Homme had a full band for this show.  Along with long-time members Troy Van Leeuwen and Joey Catstillio (as Homme called him, “The only Mexican in New York City”), there was new bassist Mikey Schulman and multi-instrumentalist Dean Ferita.  Homme chided Van Leeuwen and Ferita for being too well dressed for his liking, and announced that since Schulman was the youngest, and the Jewish member, he was buying drinks for everybody.  Schulman responded in true Jewish fashion (I can say that, my best-thing-to-ever-happen-to-me is half Jewish, I have her permission) “Do I have to?”

The overall sound of the show was slightly louder than a 3,000 person capacity club should have been.  Homme’s vocals got buried from time-to-time.  But here is the unique perspective about this album and these shows.  Homme had done some vocals with Kyuss, and he really didn’t find his singing voice until around the time of R.  So for him to perform these songs with his honed vocal ability was icing on the cake.  If only the rasta-hippie-burnout at the board wasn’t so busy grooving to the music behind the mixing booth at Terminal 5 (which had a unique fragrance, by the way, half cocaine, half semen) he would have realized the low-end was distorting and Homme’s vocals were being lost in the sauce.

Only two minor technical glitches happened during the show, Castillo flung a stick and Homme broke a string.  Castillo was able to grab a new stick without too much of the beat being fractured and when Homme handed off his guitar to the roadie and got another one, it was done during a verse so Ferita and Van Leeuwen filled in to the point where it sounded like a break for dynamic.

Between switching back and forth between guitars that were tuned to drop C (QOTSA’s signature sound) and standard E, and several different percussion accessories being affixed to Castillo’s bass drum, Homme was both cordial and antagonistic to his audience.  Berating those throwing him the finger by saying “Oh sure, you do that while you are in the audience, but if you were up here you would be doing this” and begins to pantomime fellatio.  He also addresses the residences of New York by saying they are spoiled because they have everything.  They have it all in this one town.  But he excuses his boorish comments by saying he’s from the dessert, he doesn’t know jack.  In fact, he further excuses his comments by announcing that he has a mullet!  (It looked more like a rat-tail…)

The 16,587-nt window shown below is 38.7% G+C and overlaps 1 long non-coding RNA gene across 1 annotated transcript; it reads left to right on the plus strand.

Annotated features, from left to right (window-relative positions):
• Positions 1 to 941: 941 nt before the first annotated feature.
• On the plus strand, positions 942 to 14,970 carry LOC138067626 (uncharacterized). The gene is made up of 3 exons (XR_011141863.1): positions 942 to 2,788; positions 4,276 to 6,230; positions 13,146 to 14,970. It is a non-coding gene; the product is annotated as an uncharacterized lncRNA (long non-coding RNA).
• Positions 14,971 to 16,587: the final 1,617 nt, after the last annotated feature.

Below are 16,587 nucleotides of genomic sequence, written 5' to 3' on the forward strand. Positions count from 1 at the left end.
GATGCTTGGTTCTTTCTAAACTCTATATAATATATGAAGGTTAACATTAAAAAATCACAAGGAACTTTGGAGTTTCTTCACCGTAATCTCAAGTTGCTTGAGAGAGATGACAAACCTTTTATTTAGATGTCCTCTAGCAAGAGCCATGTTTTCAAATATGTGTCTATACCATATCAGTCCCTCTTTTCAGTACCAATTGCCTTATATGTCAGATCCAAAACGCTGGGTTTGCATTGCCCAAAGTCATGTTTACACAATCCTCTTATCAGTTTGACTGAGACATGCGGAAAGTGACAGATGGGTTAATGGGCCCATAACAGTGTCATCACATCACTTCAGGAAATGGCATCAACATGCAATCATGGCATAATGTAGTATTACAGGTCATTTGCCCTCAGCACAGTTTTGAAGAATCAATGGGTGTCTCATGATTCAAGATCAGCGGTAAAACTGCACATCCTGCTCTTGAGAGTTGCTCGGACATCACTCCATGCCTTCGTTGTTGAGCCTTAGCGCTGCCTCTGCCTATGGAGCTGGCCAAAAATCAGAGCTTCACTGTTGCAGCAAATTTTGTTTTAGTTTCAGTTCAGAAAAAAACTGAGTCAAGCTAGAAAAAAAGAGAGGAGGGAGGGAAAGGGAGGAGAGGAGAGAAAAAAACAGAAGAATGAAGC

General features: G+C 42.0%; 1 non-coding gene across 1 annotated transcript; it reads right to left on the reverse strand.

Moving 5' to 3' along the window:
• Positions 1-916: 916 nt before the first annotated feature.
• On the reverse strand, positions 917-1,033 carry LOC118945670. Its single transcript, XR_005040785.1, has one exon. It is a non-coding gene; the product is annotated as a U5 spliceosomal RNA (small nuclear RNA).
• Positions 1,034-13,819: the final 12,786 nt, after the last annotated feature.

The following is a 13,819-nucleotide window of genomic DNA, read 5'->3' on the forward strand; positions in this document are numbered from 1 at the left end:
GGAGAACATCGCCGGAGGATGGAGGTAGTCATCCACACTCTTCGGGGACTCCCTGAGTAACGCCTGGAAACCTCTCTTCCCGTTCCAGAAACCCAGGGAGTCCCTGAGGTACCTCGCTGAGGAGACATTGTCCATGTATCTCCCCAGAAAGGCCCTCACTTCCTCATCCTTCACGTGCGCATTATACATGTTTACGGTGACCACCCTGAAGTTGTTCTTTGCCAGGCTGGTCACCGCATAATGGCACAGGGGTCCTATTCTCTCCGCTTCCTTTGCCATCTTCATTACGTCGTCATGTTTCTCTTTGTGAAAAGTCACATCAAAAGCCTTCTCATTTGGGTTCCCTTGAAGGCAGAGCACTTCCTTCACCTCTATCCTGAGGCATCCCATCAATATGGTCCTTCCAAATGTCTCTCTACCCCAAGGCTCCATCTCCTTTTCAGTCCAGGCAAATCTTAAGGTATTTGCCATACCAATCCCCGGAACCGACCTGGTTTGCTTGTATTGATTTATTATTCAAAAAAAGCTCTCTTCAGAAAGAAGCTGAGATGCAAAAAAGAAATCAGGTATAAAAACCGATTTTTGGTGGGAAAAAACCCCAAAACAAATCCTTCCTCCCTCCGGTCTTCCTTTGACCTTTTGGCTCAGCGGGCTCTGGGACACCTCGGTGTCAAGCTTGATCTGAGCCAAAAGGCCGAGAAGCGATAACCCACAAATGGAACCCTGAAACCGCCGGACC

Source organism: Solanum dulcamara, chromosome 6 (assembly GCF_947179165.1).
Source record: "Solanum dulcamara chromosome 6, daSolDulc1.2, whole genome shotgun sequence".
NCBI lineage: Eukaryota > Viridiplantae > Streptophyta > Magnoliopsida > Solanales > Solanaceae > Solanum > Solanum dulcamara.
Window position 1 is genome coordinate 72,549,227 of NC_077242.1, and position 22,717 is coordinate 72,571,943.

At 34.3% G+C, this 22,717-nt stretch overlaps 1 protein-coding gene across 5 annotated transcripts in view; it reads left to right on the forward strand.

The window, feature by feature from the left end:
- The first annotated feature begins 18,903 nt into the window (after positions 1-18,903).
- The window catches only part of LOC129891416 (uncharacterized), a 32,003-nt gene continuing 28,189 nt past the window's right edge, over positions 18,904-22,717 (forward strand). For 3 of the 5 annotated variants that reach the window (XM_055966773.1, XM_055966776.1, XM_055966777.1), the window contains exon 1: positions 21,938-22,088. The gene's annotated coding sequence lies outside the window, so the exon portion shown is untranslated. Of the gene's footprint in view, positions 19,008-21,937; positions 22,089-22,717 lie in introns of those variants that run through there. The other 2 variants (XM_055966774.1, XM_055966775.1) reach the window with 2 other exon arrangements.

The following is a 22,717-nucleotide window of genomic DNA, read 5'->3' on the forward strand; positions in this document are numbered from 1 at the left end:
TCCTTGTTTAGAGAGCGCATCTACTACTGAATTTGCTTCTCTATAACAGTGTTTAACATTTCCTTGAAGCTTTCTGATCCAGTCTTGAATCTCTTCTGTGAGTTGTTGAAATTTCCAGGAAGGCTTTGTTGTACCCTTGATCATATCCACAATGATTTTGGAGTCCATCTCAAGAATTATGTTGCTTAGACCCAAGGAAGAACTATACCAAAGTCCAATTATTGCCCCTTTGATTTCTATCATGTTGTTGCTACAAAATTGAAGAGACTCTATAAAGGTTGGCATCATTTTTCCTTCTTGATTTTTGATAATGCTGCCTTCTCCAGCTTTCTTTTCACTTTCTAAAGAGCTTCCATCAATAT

Overall, this was one of the better QOTSA shows I have had the good fortune to attend.  I would recommend it but the whole tour has sold out.  I attribute that to a long-time absence, Homme’s recent healthcare issue (here’s an odd sight, they had trouble re-oxygenating his blood, so what does Homme do?  Lights up a cigarette onstage, which, he commented, was against the law; “I’m breaking my first law right here, yeah, my first law broken…”) and the promise of the performance of the first album.

Speaking of breaking laws, by the time QOTSA took the stage, the smell had been replaced with the reek of marijuana.

There are some anchor QOTSA tunes on this album, I mentioned a couple, more were added, some were subtracted, my iPod has the original first album in it’s order, with several bonus tracks obtained through various sites, split albums with Kyuss, EPs, downloads, and those bonus tracks have been ingrained in me through live performances and being so familiar with them that when they were integrated into the songlist, I was used to them.  I play many of them in my solo show (to the point where I had to go out and buy a specific acoustic to assign it a drop C tuning).

That being said, perhaps I am less objective.  But I have enough bootleg videos, concerts, downloads, etc., I have heard enough sub-standard versions to know, there were no substandard versions at the Terminal 5 show.  This band was well rehearsed, and in fact, the newer material was a tad sloppier than the older material.  At least “Turnin’ On The Screw” was a bit shaky at spots, but by the time the double string slides in opposite directions came around, they were in sync.

So impressive was the band that my best-thing-to-ever-happen-to-me overheard a female security guard mention to one of her contemporaries “I never heard of these guys, but I really like them”.  Now here’s a person who was impressed by a loud live show…

Imagine if she gets some of these albums?   A new fan is born every minute, and with performances like this one, QOTSA’S fan-base will only get bigger.

We’ll be able to say we knew them when…